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kindly; for he saw how sad James was; “I dare say you did it while putting away my things, and could not help it."
“No, sir,” said James'; “I did it in trying to jump over that high stool. I know it was wrong; and I hope you will pardon me.”
Mr. Wise looked grave.
“ It was a rude way to behave when I trusted you so far as to leave you here alone,” he said.
“But as your sorrow seems so real, I will pardon you. I know, too, that you do not ask this of
from a dread that I will punish you for what has been done, but from a sense of duty, and a feeling of regret at having done wrong.”
“You are very kind,” said James, "and I thank you for it; but, O, sir! will you
, ever trust me again as you once did? For, indeed, I will try hard to deserve it always.”
Mr. Wise paused, and looked in his face for a moment, and then said —
Yes, I feel that I can trust you still ; for I think that you will be more on your guard for the future; and, at any rate,” he said, taking the hand of James in his own, “I can rely firmly upon your word; for you have always told me the truththe whole truth; and when
you you never try to excuse it, or make it seem right.”
James tried to thank Mr. Wise for the kind words he had spoken, but he could not; his heart was too full for words, and he could only press the hand which held his own, in token of what he felt. As he did this, he turned away from the desk.
He had hardly taken his seat, when Edward West rose and went up to Mr. Wise, and after him, one by one, came each of the four boys who had gone
back into the school-house on the day before without leave. Not one stayed behind
not even the one who had been so angry lest James Black should tell of them. As head of the party, Edward spoke for them, telling Mr. Wise that they were to blame for the ruin of his papers; as James would not have been likely to leave his work if they had not come back to school to tempt him. He said that they knew that they had done wrong in not going home as they were told, and that if the master chose to punish them, they felt that it was but right, but that they hoped to behave better in time to come.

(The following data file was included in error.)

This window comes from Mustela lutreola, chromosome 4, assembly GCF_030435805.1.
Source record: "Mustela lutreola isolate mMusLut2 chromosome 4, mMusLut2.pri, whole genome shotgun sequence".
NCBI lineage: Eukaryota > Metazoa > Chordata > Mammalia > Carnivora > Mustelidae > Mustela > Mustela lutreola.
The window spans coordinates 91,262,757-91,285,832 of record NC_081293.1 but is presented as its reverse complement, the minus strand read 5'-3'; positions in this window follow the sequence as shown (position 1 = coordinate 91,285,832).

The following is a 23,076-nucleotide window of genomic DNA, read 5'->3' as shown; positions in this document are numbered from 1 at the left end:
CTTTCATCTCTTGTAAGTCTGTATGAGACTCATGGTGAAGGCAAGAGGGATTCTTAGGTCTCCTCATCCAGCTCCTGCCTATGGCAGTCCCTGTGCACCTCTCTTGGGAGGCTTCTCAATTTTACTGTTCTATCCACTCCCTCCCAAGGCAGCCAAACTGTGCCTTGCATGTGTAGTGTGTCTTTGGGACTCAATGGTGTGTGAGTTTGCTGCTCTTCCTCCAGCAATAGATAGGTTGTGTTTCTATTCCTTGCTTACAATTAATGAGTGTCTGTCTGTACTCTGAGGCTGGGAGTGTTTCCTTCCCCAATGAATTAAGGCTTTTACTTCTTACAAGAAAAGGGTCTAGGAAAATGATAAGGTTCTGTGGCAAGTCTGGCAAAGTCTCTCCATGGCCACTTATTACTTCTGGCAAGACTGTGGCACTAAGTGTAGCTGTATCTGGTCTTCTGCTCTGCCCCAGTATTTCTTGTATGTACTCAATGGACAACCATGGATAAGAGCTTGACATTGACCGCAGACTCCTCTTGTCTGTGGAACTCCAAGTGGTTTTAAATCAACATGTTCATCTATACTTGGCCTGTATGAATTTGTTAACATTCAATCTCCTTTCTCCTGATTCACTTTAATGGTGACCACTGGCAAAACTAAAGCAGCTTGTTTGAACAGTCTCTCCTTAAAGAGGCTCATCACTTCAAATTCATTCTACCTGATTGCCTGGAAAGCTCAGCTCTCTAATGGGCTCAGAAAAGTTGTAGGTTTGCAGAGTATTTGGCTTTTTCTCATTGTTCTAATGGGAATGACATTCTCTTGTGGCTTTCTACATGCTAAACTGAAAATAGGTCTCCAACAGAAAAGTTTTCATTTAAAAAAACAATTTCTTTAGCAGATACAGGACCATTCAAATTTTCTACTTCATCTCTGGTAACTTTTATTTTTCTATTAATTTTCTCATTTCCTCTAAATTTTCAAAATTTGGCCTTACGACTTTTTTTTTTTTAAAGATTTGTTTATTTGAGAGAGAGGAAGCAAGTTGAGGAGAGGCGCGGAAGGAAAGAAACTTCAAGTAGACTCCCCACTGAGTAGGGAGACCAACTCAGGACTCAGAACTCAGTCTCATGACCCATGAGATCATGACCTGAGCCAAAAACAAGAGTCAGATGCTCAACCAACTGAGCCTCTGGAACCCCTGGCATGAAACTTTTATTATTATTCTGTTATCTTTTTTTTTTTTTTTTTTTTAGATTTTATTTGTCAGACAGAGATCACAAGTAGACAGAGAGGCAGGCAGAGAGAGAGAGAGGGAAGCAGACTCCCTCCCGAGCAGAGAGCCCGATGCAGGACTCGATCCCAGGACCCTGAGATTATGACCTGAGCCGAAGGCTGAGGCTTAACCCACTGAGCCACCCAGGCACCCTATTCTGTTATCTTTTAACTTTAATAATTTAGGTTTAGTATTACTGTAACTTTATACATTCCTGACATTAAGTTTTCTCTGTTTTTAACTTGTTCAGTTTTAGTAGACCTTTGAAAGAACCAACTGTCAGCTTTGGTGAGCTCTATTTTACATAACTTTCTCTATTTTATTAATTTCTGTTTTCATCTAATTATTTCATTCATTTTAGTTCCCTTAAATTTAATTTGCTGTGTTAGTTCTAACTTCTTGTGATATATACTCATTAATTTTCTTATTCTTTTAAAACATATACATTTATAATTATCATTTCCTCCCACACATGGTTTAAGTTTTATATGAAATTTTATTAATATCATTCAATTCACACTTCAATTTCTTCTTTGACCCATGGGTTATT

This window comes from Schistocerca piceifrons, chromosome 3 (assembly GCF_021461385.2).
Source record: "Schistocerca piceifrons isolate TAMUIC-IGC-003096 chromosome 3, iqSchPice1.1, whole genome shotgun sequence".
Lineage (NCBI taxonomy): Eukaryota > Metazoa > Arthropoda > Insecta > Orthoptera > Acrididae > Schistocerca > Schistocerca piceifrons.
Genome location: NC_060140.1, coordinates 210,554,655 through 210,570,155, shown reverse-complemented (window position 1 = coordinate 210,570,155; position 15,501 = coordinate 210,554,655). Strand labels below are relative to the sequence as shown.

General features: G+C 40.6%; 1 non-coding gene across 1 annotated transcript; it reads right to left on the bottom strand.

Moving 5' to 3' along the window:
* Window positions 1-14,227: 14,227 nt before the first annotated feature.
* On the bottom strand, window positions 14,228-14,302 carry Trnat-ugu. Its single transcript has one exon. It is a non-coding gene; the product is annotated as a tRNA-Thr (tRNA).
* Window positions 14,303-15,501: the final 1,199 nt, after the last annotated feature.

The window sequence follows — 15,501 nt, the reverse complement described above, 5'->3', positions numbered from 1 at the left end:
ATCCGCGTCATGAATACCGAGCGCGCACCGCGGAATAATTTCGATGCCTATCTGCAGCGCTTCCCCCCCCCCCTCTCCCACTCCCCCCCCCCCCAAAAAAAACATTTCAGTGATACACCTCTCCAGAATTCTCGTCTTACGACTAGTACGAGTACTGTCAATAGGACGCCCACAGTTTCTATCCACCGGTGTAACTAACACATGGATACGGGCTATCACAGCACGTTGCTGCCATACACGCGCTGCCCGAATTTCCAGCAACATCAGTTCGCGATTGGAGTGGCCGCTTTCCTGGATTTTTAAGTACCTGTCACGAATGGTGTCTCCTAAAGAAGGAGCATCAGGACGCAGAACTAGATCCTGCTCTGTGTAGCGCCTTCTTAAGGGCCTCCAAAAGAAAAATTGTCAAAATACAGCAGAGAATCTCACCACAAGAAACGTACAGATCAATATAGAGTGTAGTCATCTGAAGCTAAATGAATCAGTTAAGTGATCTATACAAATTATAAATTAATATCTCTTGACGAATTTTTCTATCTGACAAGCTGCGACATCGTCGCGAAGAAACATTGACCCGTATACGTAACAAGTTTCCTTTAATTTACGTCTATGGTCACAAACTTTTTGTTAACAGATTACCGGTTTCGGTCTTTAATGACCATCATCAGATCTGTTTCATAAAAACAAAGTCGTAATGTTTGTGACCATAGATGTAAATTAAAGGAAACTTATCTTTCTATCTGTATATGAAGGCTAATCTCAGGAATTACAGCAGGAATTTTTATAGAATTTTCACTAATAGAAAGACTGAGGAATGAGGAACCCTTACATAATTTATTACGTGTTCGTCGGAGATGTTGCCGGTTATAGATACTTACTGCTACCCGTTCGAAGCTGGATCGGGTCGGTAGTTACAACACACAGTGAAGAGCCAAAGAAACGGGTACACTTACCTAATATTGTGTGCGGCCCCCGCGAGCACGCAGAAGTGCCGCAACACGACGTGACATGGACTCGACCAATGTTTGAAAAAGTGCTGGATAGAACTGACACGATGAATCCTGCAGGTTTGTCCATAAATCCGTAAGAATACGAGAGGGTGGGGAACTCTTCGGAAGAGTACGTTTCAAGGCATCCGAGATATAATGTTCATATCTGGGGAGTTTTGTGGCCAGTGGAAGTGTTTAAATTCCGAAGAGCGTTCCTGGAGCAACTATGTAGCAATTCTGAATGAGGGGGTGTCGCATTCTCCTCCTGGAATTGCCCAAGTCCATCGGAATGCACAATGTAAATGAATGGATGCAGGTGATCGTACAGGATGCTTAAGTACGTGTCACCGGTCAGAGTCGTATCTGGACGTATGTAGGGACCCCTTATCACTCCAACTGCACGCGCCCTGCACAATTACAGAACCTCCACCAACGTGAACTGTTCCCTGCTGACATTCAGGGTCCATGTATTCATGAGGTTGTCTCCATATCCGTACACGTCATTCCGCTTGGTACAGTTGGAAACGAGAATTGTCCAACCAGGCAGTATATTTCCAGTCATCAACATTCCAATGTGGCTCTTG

Mr. Wise was pleased with the frank manner of the boys, in so freely telling him of their bad conduct; yet their doing so was a matter of some wonder to him. Perhaps Edward saw this, for he said,
“At first we urged James to hide his fault from you, sir; but when he told us, in such a firm way, that he would not tell a lie, we were shamed out of our own desire to conceal the truth."
“ You did right, in part,” said Mr. Wise; “but I hope you will learn to tell the truth from a pure love of truth, and to shun a lie from a deep hatred of all that is false. Study your Bibles, and you will find how God hates lying, and you will also learn there the awful fate of liars."
Then after a few words of reproof and caution, he sent them to their seats.
Mr. Wise felt very sorry at the loss of his letters and papers, for they were of great value to him; but he nearly forgot his sorrow in the joy which it gave him to find his pupils ready to confess their faults so freely to him.
How plain it is that the path of duty is the only path of peace and safety!
HECTOR, THE GREYHOUND.
HECTOR was the favourite hound of my brother Rufus, who was extremely fond of him, for he was one of the most beautiful creatures ever seen, had an amiable disposition, and was very intelligent. You would scarcely believe me, should I tell you all his accomplishments and cunning tricks. If one gave him a piece of money, he would take it in his mouth and run at once to the baker or butcher for his dinner. He was evidently fond of music, and even seemed to have an ear for it, and he would dance away merrily whenever he saw dancing. He was large and strong, and in the winter, I remember, we